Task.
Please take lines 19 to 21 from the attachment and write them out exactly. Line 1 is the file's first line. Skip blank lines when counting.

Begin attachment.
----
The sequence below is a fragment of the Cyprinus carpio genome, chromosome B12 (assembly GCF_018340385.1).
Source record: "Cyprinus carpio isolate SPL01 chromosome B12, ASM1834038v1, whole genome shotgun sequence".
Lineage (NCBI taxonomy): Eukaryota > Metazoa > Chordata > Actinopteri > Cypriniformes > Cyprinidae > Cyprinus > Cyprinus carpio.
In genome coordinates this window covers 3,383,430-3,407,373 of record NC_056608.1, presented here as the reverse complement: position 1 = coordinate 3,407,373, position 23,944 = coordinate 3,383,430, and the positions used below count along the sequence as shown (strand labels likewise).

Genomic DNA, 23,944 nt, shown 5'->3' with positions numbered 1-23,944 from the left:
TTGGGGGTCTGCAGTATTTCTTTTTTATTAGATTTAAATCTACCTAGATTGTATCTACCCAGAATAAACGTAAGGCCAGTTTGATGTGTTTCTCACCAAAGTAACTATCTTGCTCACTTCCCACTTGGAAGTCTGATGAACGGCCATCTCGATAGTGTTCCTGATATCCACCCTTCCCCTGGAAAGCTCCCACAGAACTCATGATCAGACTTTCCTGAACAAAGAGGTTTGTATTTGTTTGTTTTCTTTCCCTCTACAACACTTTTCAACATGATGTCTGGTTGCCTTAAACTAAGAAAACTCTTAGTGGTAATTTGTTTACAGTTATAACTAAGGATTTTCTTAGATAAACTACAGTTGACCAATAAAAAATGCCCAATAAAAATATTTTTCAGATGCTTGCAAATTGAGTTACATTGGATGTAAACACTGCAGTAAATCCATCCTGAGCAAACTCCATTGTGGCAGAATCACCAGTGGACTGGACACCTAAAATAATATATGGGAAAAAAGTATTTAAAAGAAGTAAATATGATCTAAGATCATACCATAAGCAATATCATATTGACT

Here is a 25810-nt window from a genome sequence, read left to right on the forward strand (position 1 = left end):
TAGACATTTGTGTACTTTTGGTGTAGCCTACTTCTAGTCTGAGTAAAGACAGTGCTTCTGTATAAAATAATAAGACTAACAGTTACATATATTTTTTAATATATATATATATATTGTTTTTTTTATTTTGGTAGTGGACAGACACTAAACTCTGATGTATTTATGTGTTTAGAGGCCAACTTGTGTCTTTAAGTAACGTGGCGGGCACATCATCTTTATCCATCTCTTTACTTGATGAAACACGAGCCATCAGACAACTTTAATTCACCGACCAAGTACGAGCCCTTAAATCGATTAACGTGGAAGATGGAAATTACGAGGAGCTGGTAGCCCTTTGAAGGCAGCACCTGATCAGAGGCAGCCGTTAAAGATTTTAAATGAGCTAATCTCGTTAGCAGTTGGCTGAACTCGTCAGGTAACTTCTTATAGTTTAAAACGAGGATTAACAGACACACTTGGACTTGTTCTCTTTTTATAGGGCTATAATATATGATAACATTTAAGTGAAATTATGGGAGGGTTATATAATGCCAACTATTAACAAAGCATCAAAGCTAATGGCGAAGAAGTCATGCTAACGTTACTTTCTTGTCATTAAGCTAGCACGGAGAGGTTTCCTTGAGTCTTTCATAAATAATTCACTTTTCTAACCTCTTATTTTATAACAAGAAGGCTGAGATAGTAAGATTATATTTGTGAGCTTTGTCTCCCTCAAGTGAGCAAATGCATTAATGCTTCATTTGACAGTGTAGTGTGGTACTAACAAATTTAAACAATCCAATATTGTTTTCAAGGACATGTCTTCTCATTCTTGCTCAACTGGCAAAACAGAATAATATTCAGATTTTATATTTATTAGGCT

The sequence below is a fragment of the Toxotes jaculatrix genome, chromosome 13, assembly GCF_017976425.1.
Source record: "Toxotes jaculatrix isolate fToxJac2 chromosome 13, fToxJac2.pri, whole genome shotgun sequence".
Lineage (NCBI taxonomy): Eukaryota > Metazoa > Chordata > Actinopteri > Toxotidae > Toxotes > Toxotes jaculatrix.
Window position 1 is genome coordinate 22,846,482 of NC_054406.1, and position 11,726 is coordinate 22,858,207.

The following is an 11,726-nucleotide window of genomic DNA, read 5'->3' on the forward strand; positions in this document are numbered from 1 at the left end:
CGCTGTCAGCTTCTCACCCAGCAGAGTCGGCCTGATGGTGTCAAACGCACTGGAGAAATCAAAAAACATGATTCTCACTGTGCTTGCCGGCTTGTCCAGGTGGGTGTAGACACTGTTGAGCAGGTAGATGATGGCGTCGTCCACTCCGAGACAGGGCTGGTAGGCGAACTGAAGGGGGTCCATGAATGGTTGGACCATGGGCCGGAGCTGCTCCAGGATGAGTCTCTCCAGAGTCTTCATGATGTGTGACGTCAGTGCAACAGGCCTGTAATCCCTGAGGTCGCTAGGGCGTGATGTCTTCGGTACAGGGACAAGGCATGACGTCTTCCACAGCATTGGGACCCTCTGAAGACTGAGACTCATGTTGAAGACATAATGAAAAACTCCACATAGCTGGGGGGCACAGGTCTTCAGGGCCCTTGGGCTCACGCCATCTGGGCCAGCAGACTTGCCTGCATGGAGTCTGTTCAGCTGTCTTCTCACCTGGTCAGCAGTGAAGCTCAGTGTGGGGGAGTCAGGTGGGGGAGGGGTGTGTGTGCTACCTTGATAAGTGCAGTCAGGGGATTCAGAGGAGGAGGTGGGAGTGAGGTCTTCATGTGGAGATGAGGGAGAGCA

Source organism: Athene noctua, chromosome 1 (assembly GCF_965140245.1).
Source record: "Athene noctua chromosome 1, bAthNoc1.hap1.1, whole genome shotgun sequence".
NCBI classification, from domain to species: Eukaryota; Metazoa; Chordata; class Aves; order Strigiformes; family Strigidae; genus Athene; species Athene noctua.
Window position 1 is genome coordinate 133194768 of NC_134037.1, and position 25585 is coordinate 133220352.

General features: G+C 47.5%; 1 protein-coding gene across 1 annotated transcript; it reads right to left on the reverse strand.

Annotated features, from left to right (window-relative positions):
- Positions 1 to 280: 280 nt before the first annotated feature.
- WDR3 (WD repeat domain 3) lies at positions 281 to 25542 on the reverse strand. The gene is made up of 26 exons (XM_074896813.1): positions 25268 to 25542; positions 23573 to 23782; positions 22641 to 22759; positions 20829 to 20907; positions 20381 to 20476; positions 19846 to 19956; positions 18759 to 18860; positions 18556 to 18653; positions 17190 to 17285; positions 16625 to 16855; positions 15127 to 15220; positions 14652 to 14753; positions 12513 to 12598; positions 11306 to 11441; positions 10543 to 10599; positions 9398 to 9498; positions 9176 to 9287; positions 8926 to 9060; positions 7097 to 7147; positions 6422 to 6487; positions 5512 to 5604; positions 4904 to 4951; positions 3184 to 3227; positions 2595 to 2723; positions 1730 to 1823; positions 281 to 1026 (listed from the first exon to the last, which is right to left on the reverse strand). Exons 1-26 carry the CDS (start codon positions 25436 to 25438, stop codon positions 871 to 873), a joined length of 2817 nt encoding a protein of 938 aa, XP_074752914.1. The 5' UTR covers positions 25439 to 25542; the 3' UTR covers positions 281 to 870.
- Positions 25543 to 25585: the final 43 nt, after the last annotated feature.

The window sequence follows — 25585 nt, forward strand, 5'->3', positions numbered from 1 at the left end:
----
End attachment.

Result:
General features: G+C 47.5%; 1 protein-coding gene across 1 annotated transcript; it reads right to left on the reverse strand.

Annotated features, from left to right (window-relative positions):
- Positions 1 to 280: 280 nt before the first annotated feature.